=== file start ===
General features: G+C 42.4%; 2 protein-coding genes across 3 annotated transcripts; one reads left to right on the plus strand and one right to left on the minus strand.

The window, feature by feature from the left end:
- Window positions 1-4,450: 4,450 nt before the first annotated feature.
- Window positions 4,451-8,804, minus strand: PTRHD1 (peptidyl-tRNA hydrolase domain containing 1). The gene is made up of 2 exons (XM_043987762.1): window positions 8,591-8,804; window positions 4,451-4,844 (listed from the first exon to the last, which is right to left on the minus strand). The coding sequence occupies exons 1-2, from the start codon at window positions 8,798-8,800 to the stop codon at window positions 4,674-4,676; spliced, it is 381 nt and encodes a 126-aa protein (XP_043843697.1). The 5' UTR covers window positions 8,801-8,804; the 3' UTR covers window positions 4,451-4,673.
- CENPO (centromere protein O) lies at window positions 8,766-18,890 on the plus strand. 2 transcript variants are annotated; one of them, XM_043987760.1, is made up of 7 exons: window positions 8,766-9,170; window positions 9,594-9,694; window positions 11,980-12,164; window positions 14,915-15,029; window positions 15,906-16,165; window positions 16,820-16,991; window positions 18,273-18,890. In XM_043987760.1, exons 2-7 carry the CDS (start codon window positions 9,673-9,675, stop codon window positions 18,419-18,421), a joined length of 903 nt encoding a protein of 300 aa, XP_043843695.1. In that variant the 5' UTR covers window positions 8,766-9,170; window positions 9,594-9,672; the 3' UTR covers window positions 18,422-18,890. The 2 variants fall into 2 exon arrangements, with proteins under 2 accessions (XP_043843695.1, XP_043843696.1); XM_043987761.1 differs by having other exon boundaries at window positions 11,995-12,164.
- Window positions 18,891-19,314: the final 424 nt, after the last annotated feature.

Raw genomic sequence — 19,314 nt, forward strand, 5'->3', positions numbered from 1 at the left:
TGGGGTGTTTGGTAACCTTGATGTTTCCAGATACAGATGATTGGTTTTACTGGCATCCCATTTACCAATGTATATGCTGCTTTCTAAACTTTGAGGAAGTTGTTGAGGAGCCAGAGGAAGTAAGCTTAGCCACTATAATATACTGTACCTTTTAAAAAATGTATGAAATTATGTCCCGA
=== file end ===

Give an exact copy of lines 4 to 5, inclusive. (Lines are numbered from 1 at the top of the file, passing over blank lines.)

- Window positions 4,451-8,804, minus strand: PTRHD1 (peptidyl-tRNA hydrolase domain containing 1). The gene is made up of 2 exons (XM_043987762.1): window positions 8,591-8,804; window positions 4,451-4,844 (listed from the first exon to the last, which is right to left on the minus strand). The coding sequence occupies exons 1-2, from the start codon at window positions 8,798-8,800 to the stop codon at window positions 4,674-4,676; spliced, it is 381 nt and encodes a 126-aa protein (XP_043843697.1). The 5' UTR covers window positions 8,801-8,804; the 3' UTR covers window positions 4,451-4,673.
- CENPO (centromere protein O) lies at window positions 8,766-18,890 on the plus strand. 2 transcript variants are annotated; one of them, XM_043987760.1, is made up of 7 exons: window positions 8,766-9,170; window positions 9,594-9,694; window positions 11,980-12,164; window positions 14,915-15,029; window positions 15,906-16,165; window positions 16,820-16,991; window positions 18,273-18,890. In XM_043987760.1, exons 2-7 carry the CDS (start codon window positions 9,673-9,675, stop codon window positions 18,419-18,421), a joined length of 903 nt encoding a protein of 300 aa, XP_043843695.1. In that variant the 5' UTR covers window positions 8,766-9,170; window positions 9,594-9,672; the 3' UTR covers window positions 18,422-18,890. The 2 variants fall into 2 exon arrangements, with proteins under 2 accessions (XP_043843695.1, XP_043843696.1); XM_043987761.1 differs by having other exon boundaries at window positions 11,995-12,164.